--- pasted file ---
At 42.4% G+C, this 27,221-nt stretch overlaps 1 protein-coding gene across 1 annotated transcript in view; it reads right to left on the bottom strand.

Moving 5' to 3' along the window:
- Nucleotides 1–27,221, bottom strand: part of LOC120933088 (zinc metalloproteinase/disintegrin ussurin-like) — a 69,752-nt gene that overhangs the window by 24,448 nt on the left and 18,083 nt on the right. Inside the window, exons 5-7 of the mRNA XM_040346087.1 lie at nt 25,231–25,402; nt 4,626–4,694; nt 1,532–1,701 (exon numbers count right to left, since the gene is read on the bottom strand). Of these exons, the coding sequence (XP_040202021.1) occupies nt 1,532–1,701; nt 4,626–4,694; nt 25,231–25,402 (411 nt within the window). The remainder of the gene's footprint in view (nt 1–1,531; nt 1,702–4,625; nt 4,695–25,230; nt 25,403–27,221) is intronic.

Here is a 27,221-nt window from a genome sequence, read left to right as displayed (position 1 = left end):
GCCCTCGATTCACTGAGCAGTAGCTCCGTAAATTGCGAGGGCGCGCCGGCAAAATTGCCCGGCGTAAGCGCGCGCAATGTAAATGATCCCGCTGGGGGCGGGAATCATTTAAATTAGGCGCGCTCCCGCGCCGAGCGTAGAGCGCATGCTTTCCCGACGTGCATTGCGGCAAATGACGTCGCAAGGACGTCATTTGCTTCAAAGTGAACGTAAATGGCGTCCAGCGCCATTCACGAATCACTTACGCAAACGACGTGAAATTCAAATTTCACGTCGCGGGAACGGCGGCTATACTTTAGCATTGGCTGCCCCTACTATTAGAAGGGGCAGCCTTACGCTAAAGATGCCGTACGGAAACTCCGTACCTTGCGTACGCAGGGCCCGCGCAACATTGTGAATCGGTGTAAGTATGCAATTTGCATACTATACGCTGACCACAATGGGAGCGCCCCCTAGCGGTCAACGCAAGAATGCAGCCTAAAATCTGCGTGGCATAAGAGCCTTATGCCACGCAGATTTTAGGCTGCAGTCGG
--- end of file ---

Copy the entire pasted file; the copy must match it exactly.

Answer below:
At 42.4% G+C, this 27,221-nt stretch overlaps 1 protein-coding gene across 1 annotated transcript in view; it reads right to left on the bottom strand.

Moving 5' to 3' along the window:
- Nucleotides 1–27,221, bottom strand: part of LOC120933088 (zinc metalloproteinase/disintegrin ussurin-like) — a 69,752-nt gene that overhangs the window by 24,448 nt on the left and 18,083 nt on the right. Inside the window, exons 5-7 of the mRNA XM_040346087.1 lie at nt 25,231–25,402; nt 4,626–4,694; nt 1,532–1,701 (exon numbers count right to left, since the gene is read on the bottom strand). Of these exons, the coding sequence (XP_040202021.1) occupies nt 1,532–1,701; nt 4,626–4,694; nt 25,231–25,402 (411 nt within the window). The remainder of the gene's footprint in view (nt 1–1,531; nt 1,702–4,625; nt 4,695–25,230; nt 25,403–27,221) is intronic.

Here is a 27,221-nt window from a genome sequence, read left to right as displayed (position 1 = left end):
GCCCTCGATTCACTGAGCAGTAGCTCCGTAAATTGCGAGGGCGCGCCGGCAAAATTGCCCGGCGTAAGCGCGCGCAATGTAAATGATCCCGCTGGGGGCGGGAATCATTTAAATTAGGCGCGCTCCCGCGCCGAGCGTAGAGCGCATGCTTTCCCGACGTGCATTGCGGCAAATGACGTCGCAAGGACGTCATTTGCTTCAAAGTGAACGTAAATGGCGTCCAGCGCCATTCACGAATCACTTACGCAAACGACGTGAAATTCAAATTTCACGTCGCGGGAACGGCGGCTATACTTTAGCATTGGCTGCCCCTACTATTAGAAGGGGCAGCCTTACGCTAAAGATGCCGTACGGAAACTCCGTACCTTGCGTACGCAGGGCCCGCGCAACATTGTGAATCGGTGTAAGTATGCAATTTGCATACTATACGCTGACCACAATGGGAGCGCCCCCTAGCGGTCAACGCAAGAATGCAGCCTAAAATCTGCGTGGCATAAGAGCCTTATGCCACGCAGATTTTAGGCTGCAGTCGG